On a plate: preserved steam loco error corrected


By Geoff Courtney

A PRESERVED steam locomotive worksplate error that went undetected for decades has been corrected at a small ceremony during a rail gala at Amberley Museum in West Sussex on July 14-15.

Former ironstone quarry 0-6-0ST Scaldwell had been carrying the wrong worksplate throughout its 35 years at Amberley and possibly before, but the error was spotted only when ownership of the engine was transferred to the Southwold Railway Trust in Suffolk last year.

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It’s a swap: Amberley Museum’s John Stanton (left) and Colin Billinghurst of the Industrial Railway Society exchange worksplates from two 1913-built Peckett 0-6-0STs at the museum’s July 14-15 rail gala, and so correct an error that had been undetected for decades. Behind them is Peter, a Bagnall 0-4-0ST that was celebrating its 100th birthday prior to being taken out of service for a major overhaul. GERRY CORK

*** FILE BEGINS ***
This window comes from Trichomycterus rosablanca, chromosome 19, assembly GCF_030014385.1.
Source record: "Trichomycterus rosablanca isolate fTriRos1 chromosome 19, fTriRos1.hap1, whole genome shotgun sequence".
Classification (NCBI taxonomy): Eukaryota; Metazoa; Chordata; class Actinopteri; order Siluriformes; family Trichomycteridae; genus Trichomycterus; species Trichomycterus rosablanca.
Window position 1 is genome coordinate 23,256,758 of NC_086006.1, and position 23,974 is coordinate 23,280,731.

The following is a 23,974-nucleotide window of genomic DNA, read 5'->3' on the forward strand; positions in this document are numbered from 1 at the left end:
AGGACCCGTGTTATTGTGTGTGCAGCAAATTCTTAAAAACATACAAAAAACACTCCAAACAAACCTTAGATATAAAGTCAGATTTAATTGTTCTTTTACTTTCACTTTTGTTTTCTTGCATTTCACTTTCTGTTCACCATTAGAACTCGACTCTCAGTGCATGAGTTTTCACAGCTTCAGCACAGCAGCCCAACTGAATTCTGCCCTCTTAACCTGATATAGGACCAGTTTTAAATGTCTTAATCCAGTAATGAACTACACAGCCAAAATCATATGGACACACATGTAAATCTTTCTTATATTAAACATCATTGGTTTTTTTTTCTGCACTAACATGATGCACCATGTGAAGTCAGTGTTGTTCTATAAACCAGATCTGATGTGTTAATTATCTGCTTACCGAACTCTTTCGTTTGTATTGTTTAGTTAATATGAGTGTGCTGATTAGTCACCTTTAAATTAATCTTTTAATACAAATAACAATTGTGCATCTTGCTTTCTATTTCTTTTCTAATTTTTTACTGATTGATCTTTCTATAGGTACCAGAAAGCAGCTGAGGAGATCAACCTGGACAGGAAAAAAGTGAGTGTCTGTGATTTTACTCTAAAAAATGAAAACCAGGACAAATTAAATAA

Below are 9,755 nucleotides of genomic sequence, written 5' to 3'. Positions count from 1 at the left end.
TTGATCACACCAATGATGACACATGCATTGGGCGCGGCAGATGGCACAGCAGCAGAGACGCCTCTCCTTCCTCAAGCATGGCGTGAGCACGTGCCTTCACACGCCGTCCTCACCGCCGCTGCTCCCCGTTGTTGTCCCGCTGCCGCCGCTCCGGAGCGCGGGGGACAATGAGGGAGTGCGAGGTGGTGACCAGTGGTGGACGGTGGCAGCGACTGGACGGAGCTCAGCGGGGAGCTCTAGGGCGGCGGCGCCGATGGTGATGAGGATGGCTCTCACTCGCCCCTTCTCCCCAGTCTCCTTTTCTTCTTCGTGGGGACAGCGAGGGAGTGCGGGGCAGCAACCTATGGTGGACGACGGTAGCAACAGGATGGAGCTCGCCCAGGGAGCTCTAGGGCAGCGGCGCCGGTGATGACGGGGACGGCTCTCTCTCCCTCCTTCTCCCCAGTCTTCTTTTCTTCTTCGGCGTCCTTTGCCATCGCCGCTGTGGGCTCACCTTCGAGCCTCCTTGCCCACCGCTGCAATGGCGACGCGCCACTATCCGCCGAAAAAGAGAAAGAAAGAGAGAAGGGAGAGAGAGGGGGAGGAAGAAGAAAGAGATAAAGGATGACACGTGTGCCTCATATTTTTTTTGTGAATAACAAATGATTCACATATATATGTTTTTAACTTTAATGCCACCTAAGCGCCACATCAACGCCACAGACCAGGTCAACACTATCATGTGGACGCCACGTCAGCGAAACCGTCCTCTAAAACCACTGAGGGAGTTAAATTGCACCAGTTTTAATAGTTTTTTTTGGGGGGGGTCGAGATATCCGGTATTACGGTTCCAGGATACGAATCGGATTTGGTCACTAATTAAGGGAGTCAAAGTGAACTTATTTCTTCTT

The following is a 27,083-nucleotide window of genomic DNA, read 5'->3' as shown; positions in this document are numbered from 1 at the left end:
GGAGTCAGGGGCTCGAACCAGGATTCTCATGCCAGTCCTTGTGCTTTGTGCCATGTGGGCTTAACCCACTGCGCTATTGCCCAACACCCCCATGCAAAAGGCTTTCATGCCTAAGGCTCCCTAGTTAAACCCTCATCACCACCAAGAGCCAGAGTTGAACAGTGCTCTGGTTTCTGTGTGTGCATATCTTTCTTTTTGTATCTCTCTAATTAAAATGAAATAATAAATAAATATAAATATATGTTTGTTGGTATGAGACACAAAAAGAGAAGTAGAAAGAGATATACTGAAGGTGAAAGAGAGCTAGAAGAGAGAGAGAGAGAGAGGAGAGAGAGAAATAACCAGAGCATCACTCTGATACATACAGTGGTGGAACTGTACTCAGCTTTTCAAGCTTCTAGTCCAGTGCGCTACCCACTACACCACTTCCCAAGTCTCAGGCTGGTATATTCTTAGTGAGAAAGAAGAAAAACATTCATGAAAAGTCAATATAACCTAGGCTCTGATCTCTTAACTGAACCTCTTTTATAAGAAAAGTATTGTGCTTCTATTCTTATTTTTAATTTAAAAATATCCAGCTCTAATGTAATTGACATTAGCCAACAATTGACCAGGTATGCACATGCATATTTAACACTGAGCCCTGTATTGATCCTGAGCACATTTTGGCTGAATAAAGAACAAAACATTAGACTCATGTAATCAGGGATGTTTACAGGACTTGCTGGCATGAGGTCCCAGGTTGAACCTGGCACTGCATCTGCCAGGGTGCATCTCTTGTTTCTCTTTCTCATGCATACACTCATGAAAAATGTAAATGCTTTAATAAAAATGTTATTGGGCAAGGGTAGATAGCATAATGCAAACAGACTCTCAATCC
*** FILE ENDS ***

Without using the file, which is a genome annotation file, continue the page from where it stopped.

The 3ft-gauge engine was built by Peckett & Sons of Bristol in 1913 as works No. 1316, and spent its entire working life at Staveley Minerals’ ironstone quarry in Scaldwell, Northants. The previous Peckett built, works No. 1315, was a near identical locomotive, and it too saw service at the quarry, carrying the name Lamport.

Both were withdrawn on the closure of the quarry in 1962. Lamport was cut up two years later, but Scaldwell escaped such a fate and was saved for preservation to become part of the Brockham Museum collection in Surrey.

The museum closed in 1982 and its entire collection, including Scaldwell, was moved to Amberley, where the 0-6-0ST remained unrestored until last year, when ownership passed to the Southwold Railway Trust. It was realised then its No. 1315 worksplate was in fact that of scrapped classmate Lamport.

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